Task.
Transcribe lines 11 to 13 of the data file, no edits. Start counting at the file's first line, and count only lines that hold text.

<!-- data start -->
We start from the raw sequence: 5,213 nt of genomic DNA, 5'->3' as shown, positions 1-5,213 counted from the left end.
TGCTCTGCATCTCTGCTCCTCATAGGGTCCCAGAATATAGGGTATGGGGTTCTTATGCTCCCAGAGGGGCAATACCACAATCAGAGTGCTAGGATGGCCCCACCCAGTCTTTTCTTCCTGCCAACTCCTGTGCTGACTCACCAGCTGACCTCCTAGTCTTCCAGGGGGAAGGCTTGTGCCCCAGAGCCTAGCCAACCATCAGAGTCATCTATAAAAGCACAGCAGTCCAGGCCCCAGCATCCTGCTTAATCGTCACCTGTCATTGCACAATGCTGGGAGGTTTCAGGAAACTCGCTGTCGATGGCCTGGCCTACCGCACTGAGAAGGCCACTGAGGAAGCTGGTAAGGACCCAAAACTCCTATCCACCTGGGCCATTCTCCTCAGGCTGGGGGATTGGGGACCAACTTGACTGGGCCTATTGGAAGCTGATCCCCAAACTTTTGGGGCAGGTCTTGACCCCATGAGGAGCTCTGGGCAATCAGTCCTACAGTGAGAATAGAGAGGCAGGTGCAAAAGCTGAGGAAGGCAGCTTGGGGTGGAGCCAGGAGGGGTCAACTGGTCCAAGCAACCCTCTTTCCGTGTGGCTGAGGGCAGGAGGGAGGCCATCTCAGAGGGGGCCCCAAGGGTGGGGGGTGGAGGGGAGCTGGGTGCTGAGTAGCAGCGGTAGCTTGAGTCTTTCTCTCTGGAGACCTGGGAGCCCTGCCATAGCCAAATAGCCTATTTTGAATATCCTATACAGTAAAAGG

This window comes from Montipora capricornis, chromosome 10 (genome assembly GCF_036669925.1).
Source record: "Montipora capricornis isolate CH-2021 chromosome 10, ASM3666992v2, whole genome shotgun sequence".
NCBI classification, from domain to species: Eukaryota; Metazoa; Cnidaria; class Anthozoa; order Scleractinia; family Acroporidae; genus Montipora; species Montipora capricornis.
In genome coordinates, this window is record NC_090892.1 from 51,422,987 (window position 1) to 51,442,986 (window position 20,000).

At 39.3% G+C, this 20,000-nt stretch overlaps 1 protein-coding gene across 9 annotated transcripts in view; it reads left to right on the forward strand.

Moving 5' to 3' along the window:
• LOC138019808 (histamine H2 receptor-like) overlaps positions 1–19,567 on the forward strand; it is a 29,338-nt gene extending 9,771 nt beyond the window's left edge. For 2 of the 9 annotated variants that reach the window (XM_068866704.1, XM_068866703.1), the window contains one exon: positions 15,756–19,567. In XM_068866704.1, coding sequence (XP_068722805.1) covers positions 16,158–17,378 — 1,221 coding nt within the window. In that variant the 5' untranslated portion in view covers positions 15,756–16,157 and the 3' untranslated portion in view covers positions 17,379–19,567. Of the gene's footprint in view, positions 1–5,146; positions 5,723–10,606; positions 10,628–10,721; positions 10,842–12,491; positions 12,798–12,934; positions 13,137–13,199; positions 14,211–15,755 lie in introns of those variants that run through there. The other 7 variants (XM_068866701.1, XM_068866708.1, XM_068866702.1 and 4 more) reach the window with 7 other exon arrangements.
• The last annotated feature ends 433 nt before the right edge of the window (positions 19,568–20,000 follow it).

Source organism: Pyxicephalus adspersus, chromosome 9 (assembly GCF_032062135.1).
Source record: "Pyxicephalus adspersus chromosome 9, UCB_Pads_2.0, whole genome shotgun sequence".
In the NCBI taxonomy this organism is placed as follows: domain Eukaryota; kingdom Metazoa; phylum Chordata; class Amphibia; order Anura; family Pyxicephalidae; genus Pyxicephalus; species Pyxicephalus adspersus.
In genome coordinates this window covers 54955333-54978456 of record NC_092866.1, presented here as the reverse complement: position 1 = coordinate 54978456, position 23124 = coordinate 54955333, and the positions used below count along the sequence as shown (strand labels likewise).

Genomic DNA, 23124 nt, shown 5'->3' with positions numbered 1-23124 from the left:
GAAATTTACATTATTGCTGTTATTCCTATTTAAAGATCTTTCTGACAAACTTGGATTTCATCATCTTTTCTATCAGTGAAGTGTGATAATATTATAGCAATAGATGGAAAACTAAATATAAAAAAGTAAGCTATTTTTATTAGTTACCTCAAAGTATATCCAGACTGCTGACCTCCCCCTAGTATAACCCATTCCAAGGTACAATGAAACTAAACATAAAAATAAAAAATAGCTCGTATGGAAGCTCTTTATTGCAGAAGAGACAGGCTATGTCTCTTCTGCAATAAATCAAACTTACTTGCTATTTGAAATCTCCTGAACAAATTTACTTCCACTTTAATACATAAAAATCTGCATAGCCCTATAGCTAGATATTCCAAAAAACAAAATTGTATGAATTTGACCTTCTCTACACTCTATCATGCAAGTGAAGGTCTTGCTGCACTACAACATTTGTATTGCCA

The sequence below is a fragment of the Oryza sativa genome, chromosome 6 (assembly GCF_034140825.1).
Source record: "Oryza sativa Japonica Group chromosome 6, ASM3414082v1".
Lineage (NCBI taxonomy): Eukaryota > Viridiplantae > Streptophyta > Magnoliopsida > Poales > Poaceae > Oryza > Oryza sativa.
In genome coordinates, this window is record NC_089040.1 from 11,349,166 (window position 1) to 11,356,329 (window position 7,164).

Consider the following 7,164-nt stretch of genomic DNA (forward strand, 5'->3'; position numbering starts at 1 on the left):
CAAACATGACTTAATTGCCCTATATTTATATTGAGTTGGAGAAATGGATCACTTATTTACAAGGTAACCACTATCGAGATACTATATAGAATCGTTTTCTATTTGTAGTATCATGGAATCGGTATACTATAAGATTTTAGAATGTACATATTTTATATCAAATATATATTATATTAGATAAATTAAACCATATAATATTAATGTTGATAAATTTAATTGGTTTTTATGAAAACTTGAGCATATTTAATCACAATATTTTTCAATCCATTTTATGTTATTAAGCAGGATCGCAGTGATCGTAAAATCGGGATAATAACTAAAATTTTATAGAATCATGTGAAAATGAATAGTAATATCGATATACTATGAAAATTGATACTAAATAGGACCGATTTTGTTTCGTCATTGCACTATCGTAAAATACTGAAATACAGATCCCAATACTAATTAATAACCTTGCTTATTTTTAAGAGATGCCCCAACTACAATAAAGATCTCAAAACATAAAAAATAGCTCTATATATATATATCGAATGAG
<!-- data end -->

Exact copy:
Source organism: Pyxicephalus adspersus, chromosome 9 (assembly GCF_032062135.1).
Source record: "Pyxicephalus adspersus chromosome 9, UCB_Pads_2.0, whole genome shotgun sequence".
In the NCBI taxonomy this organism is placed as follows: domain Eukaryota; kingdom Metazoa; phylum Chordata; class Amphibia; order Anura; family Pyxicephalidae; genus Pyxicephalus; species Pyxicephalus adspersus.